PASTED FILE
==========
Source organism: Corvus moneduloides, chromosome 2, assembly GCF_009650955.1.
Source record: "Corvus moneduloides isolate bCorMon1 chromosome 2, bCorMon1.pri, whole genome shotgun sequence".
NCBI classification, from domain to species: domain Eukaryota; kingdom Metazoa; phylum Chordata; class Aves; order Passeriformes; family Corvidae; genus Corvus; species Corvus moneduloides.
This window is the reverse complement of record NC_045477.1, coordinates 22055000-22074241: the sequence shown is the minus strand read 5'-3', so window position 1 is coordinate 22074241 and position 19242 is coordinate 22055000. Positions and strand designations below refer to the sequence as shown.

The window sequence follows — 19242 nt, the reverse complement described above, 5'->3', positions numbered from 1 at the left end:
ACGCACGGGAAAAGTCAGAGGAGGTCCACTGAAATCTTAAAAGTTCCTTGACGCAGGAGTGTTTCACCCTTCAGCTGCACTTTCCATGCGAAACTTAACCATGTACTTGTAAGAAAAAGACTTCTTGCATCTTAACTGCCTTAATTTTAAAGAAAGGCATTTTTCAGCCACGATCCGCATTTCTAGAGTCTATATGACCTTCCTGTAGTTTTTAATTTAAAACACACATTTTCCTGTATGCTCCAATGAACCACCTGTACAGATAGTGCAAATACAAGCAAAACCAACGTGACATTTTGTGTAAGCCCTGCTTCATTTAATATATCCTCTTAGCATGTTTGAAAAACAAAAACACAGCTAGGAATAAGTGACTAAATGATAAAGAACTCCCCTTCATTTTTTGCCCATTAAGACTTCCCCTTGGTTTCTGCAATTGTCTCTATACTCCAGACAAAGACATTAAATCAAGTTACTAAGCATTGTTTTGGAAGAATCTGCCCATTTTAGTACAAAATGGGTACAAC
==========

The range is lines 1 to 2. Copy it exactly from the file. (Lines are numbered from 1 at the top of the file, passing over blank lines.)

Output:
Source organism: Corvus moneduloides, chromosome 2, assembly GCF_009650955.1.
Source record: "Corvus moneduloides isolate bCorMon1 chromosome 2, bCorMon1.pri, whole genome shotgun sequence".